No arbitrator so far to resolve Sahara’s IPL issues

Sahara Group Chairman Subrata Roy More than a year after the Indian cricket Board agreed to resolve Sahara’s IPL issues, including reduction the of Pune franchise fee by up to 25 per cent, through arbitration, no headway has been made.

Both parties have suggested several names, including judges of Supreme Court, but all names have been rejected either by the Board of Control for Cricket in India (BCCI) or Sahara. Despite being disadvantaged, Sahara has continued to pay the franchise fee on time, according to top sources.

In May 2010, Sahara Adventure Sports Limited (SASL) bought the Pune franchise for Rs 1,702 crore ($ 333.33 million) and Rendezvous Sports World, a consortium, the Kochi franchise for Rs 1,533.33 crore ($ 333.33 million).

The BCCI has since scrapped Kochi franchise for breach of contract while Sahara is fighting for justice.

Sahara has also been the sponsor of the national team for 12 years, and has been making timely payments to the BCCI. According to a source, SASL managing director Sushanto Roy himself has sent letters to the BCCI, reminding it to expedite appointing the arbitrator to resolve the long-standing issue.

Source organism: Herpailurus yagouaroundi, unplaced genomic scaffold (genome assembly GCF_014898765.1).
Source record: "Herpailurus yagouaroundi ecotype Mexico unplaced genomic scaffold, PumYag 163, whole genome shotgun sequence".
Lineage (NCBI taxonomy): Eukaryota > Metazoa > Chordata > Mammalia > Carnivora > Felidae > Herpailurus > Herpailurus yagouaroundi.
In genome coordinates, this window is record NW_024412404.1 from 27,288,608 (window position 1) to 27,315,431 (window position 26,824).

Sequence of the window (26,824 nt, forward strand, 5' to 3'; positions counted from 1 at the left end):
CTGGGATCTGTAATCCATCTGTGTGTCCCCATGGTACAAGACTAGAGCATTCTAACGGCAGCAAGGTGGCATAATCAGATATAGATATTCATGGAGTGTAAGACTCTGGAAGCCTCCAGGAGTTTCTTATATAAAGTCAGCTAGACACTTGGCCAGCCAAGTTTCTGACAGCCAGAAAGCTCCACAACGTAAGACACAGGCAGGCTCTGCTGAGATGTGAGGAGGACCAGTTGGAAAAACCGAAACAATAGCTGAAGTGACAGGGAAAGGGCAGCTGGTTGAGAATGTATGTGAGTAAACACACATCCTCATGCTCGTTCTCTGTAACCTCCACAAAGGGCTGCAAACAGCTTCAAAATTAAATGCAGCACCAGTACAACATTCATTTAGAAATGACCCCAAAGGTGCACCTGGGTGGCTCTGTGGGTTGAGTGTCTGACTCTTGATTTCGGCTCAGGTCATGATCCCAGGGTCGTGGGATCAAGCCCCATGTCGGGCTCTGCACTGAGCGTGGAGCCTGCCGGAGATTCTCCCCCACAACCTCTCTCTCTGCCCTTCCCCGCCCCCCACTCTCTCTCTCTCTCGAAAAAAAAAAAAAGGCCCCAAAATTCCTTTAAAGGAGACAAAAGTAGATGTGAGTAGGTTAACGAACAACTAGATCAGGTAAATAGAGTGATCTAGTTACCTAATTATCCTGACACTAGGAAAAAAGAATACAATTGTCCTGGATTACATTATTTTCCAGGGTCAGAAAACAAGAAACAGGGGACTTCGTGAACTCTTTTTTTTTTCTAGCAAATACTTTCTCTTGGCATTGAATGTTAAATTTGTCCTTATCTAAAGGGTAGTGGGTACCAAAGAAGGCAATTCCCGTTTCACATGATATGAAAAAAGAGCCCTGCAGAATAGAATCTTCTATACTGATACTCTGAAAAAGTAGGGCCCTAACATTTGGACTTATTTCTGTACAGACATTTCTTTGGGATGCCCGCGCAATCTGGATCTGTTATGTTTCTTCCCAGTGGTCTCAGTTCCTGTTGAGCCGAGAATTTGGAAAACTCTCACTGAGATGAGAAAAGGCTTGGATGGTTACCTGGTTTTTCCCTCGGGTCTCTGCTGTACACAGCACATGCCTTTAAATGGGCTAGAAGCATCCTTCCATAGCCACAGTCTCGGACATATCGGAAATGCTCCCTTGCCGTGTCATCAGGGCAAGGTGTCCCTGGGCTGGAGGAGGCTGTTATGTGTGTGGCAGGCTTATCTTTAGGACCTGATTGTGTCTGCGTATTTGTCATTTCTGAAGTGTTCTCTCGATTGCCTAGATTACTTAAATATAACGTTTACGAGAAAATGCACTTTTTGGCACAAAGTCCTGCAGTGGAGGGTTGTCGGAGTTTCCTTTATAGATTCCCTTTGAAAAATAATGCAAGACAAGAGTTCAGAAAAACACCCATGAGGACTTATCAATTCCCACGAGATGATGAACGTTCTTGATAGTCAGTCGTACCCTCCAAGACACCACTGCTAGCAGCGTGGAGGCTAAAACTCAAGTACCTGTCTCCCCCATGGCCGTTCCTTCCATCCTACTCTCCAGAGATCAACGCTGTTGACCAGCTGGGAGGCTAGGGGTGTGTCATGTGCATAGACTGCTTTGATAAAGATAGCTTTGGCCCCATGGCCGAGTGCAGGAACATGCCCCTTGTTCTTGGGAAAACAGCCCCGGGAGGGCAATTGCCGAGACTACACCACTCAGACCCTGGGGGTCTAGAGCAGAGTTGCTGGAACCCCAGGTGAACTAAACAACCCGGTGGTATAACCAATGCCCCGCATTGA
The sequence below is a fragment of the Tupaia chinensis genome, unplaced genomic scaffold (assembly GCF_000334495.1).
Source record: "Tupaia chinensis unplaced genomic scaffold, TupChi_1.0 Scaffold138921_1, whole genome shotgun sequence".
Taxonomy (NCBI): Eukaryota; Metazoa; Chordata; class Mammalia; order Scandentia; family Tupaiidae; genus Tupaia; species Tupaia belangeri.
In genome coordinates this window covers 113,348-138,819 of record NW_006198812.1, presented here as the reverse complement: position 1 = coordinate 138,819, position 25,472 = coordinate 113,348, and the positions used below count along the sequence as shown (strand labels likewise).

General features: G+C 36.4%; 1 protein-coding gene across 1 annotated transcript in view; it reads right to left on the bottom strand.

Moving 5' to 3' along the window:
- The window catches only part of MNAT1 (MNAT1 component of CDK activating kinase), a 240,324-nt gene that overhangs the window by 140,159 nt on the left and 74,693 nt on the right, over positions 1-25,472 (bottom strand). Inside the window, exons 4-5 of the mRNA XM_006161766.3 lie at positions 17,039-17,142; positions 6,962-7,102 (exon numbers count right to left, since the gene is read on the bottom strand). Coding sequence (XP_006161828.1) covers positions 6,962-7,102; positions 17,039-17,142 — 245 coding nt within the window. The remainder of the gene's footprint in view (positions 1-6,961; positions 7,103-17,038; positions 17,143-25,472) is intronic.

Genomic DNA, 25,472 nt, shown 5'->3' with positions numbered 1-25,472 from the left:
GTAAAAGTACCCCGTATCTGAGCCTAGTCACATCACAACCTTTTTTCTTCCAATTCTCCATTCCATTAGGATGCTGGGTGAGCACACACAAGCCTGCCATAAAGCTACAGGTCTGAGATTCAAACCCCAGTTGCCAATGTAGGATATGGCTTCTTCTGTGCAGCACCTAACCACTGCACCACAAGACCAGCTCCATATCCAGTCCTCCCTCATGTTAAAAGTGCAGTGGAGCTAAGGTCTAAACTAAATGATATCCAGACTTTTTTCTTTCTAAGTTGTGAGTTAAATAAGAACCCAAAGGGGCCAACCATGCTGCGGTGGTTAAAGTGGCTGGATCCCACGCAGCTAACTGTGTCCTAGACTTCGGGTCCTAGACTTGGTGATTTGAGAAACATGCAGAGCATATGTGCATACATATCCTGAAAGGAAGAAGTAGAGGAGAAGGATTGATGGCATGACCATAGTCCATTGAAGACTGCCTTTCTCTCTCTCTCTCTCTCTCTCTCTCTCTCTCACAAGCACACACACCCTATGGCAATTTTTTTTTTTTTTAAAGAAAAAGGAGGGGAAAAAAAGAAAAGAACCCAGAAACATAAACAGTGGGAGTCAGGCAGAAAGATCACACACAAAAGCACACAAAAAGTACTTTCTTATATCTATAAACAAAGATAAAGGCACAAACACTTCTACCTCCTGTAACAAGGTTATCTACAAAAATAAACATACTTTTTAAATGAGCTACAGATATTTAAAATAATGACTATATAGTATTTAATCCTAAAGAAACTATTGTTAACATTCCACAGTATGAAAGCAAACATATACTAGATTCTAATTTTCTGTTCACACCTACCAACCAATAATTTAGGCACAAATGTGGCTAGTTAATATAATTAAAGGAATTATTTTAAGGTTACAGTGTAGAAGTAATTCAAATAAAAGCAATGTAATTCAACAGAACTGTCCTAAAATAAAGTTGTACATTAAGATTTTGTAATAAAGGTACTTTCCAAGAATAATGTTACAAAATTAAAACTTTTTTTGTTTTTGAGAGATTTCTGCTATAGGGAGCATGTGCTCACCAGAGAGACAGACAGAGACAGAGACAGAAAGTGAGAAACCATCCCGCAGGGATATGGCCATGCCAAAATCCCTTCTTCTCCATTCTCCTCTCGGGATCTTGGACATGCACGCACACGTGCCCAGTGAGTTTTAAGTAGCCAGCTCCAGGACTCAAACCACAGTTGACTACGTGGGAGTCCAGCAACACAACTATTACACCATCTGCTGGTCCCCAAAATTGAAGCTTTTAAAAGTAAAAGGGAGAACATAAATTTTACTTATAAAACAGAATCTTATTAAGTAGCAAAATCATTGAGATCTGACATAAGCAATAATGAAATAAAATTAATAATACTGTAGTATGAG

“However, BCCI has reportedly been mum on the issue, and takes inordinately long to reply whenever it chooses to break its silence,” a source told MAIL TODAY. “Sahara is seeking a reduction in franchise fee between 22 per cent and 25 per cent. It has been writing letters to the BCCI on this issue since December 2010.

But either the BCCI has completely ignored those letters or taken months to reply to some of them.

“Then, in February last year, when Sahara announced its pull out as sponsor of the Indian team and threatened to also pull out of the IPL, BCCI officials agreed to its several demands. But many of those promises have remained just that,” he said.

It has been learnt that both sides have since proposed several well- known names for arbitration, but all of them have been rejected by the other party.

“Also, Sahara claims it has further been disadvantaged by the huge difference in the base prices for the two new teams added in 2010, when compared to the base price of the Hyderabad franchise, re-auctioned last year,” the source pointed out.

The BCCI had in 2010 set the reserve price of Rs 103.50 crore ($ 225 million) per year when Sahara and Rendezvous Sports World won the bids and the price for the Hyderabad franchise was Rs 60 crore per year. Sun TV won the bid by quoting just Rs 85.05 crore per year.

BCCI has also not replied to Sahara’s other request: granting of the right to first refusal clause in the contract of the national team sponsor.